A transfer case is a part of the drivetrain of four-wheel-drive, all-wheel-drive, and other multiple powered axle vehicles. The transfer case transfers power from the transmission to the front and rear axles by means of drive shafts. It also synchronises the difference between the rotation of the front and rear wheels, and may contain one or more sets of low range gears for off-road use.
The transfer case receives power from the transmission and sends it to both the front and rear axles, or just one (usually the rear.) This can be done with gears, hydraulics, or chain drive. On some vehicles, such as four-wheel-drive trucks or vehicles intended for off-road use, this feature is controlled by the driver. The driver can put the transfer case into either "two-wheel-drive" or "four-wheel-drive" mode. This is sometimes accomplished by means of a shifter, similar to that in a manual transmission. On some vehicles, this may be electronically operated by a switch instead. Some vehicles, such as all-wheel-drive sports cars, have transfer cases that are not selectable. Such a transfer case is permanently "locked" into all-wheel-drive mode.
Transfer cases that are designed to allow for normal road use synchronise the difference between the rotation of the front and rear wheels, in much the same way the differential acts on a given axle. This is necessary because the front and rear tires never turn at the same speed. Different rates of tire rotation are generally due to different tire diameters (since the front and rear tires inevitably wear at different rates) and different gear ratios in the front and rear differentials since manufacturers will often have a slightly lower ratio in the front vs. the rear to help with control (such as a 3.55:1 in the rear differential and a 3.54:1 in the front differential). If the transfer case did not make up the difference between the two different rates of rotation, binding would occur and the transfer case could become damaged. This is also why a transfer case that is not designed for on-road use will cause problems with driveline windup if driven on dry pavement.
Transfer cases designed for off-road use can mechanically lock the front and rear drive shafts when the driver selects (e.g. when one of the axles is on a slippery surface or stuck in the mud, whereas the other has better traction). This is the equivalent to the differential lock.
The transfer case may contain one or more sets of low range gears for off-road use. Low range gears are engaged with a shifter or electronic switch. In many transfer cases, this shifter is the same as the one that selects 2WD or 4WD operation. Low range gears allow the vehicle to drive at much slower speeds while still operating within the usable power band / RPM range of the engine. This also increases the torque available at the axles. Low-range gears are used for very inclement road conditions, towing a heavy load slowly, driving on rough, unimproved roads slowly, and extreme off-road manoeuvres such as rock crawling. This feature is often absent on all-wheel-drive cars. Some very large vehicles, such as heavy equipment or military trucks, may have more than one low-range gear.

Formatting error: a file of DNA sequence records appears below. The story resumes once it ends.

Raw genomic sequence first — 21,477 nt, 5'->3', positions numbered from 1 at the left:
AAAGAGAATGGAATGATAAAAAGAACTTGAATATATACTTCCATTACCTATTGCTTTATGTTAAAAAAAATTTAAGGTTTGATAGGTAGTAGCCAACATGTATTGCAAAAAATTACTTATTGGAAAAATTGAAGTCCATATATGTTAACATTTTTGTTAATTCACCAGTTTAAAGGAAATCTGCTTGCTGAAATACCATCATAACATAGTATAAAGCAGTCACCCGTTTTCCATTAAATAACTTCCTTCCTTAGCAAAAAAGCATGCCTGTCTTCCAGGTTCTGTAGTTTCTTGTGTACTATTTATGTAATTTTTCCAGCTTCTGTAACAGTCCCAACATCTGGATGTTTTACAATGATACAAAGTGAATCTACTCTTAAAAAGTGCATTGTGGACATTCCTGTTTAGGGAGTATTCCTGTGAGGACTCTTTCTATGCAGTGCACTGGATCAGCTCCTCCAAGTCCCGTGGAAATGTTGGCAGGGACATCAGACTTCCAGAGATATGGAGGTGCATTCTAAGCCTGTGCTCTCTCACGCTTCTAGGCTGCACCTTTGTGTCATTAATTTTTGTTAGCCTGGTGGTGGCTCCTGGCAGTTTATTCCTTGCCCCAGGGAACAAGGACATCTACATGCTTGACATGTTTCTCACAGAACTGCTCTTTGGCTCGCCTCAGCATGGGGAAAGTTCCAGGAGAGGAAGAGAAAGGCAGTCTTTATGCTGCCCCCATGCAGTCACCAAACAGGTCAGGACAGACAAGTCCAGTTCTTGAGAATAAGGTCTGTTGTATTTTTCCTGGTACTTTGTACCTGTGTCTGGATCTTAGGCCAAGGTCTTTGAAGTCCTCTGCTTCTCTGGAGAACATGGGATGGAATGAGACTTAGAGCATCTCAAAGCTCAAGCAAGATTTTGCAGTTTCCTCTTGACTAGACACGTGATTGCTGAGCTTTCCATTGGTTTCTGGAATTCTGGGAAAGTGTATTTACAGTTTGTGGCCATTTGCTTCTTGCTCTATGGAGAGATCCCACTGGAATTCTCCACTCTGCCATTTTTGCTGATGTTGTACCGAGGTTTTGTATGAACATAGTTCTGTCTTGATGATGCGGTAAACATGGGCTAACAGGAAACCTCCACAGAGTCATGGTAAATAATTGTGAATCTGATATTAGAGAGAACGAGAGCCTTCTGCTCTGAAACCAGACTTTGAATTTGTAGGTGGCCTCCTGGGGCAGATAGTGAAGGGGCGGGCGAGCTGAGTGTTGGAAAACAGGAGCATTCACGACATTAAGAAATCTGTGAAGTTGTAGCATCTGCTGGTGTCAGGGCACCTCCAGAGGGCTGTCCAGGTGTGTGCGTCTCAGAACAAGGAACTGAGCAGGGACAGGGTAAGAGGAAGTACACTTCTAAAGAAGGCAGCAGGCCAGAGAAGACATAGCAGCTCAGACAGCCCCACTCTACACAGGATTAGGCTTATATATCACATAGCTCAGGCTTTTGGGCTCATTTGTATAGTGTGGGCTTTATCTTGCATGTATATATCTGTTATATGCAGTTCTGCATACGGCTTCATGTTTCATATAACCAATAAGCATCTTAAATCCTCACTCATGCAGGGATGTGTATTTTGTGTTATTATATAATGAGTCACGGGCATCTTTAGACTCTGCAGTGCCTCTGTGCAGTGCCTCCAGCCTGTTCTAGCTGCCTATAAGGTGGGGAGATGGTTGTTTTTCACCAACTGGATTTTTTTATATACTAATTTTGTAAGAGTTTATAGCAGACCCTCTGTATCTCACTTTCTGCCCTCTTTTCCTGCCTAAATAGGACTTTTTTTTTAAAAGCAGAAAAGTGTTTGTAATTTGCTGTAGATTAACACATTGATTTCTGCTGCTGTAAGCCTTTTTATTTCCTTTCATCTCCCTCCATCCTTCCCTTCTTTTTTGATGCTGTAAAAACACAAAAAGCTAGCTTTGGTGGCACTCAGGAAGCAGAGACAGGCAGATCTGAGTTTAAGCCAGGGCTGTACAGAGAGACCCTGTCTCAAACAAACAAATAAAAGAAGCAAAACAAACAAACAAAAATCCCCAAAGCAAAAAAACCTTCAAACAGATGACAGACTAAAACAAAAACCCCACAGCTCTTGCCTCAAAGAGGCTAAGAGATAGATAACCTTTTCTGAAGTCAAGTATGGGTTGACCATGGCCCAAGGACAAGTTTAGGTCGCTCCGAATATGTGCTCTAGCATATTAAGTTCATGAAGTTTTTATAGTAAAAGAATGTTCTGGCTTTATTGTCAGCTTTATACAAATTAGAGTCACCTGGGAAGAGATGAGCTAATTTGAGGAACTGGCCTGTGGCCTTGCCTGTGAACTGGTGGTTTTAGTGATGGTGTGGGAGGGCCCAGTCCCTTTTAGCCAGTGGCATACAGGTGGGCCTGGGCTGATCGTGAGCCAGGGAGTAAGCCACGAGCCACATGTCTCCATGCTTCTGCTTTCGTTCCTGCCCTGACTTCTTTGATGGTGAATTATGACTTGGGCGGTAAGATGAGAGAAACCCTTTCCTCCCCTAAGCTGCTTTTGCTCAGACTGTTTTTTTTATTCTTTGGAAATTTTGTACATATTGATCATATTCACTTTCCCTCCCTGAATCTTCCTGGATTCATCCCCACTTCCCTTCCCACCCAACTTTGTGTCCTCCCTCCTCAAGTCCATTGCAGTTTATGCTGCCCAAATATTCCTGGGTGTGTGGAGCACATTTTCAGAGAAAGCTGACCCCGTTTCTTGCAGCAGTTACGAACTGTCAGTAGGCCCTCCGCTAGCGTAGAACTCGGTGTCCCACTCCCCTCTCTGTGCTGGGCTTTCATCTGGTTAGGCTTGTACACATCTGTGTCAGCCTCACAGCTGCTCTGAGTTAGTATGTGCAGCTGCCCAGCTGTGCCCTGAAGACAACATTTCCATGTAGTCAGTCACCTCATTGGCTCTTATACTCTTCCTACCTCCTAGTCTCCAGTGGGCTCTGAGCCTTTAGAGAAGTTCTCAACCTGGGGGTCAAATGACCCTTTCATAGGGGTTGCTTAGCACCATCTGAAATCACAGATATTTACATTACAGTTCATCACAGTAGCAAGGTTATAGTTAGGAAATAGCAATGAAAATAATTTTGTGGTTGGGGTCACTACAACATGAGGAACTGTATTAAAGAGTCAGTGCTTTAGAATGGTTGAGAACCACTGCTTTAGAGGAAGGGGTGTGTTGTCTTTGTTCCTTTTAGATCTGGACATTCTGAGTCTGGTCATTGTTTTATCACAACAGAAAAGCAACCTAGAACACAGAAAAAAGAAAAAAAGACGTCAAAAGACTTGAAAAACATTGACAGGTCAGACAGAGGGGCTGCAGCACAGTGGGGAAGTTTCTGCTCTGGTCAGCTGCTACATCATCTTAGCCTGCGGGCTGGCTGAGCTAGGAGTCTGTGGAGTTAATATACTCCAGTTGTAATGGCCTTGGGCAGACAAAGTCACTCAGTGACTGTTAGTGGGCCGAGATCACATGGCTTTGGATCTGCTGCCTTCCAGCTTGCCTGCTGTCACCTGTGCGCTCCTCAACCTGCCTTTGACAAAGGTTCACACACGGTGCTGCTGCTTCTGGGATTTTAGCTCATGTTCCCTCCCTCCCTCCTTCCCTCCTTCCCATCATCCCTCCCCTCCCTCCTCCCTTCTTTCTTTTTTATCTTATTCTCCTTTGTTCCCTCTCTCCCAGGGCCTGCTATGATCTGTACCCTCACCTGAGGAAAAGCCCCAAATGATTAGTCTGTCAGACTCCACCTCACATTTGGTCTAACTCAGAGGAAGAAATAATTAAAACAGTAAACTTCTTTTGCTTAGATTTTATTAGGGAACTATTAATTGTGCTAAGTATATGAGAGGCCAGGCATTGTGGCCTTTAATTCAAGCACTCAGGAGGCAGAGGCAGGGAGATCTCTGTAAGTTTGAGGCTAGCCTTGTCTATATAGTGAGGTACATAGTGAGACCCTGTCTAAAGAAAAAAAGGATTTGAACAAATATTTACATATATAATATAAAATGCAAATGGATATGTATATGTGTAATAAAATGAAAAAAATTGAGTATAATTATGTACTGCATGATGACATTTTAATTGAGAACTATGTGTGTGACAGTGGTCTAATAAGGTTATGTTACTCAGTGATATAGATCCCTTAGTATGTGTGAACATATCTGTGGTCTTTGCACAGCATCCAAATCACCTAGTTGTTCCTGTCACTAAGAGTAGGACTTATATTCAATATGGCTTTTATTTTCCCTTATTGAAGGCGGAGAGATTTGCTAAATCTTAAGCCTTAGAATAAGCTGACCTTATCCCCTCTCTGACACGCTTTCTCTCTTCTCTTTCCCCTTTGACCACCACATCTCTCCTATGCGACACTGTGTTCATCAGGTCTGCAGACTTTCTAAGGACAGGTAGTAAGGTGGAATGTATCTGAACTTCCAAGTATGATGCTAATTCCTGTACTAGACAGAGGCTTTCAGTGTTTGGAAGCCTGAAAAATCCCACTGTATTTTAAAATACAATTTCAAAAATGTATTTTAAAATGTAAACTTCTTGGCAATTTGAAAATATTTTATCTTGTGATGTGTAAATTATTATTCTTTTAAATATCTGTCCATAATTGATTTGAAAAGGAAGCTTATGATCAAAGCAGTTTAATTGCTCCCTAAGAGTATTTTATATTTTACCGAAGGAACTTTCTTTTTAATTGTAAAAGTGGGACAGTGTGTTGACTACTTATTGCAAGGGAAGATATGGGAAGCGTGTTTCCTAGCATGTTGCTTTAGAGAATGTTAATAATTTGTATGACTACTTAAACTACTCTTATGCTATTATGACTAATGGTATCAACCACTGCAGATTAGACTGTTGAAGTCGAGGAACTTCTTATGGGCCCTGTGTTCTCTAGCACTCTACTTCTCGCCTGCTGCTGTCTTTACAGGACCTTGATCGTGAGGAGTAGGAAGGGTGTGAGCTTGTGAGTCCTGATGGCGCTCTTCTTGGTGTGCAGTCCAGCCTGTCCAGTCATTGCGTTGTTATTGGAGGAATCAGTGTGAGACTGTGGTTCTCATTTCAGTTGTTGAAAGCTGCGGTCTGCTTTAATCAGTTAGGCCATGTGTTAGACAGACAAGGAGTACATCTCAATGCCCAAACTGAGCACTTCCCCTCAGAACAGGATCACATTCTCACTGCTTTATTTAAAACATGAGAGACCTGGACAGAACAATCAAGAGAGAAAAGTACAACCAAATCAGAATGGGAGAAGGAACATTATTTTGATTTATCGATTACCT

Transfer cases used on "part-time" four-wheel-drive off-road vehicles such as trucks, truggies, rock-crawling vehicles and some military vehicles generally allow the driver to select 2WD or 4WD, as well as high or low gear ranges. Those used in sports cars and performance sedans are usually "transparent" to the driver; there is no shifter or select lever.
Manual Shift On-the-Fly (MSOF) transfer cases have a selector lever on the driver's side floor transmission hump and may also have either two sealed automatic front axle locking hubs or two manual front axle hub selectors of "LOCK" and "UNLOCK" or "FREE". To engage the four-wheel-drive system the vehicle must be moving at a low speed. The speed at which 4x4 can be engaged depends on the vehicle. This is only for the four-wheel-drive high setting. To engage the four-wheel-drive low setting, the vehicle must be stopped and the transmission must be shifted to neutral, then the four-wheel-drive low can be selected.
Electronic Shift On-the-Fly (ESOF) transfer cases have a dash-mounted selector switch or buttons with front sealed automatic locking axle hubs or drive flanges. Unlike the manual transfer case, this system has a transfer case motor. To engage the four-wheel-drive system the vehicle must be moving at a lower speed. The speed at which 4x4 can be engaged depends on the vehicle. This is only for the four-wheel-drive high setting. To engage the four-wheel-drive low setting, the vehicle must be stopped and the transmission must be shifted to neutral, then the four-wheel-drive low can be selected.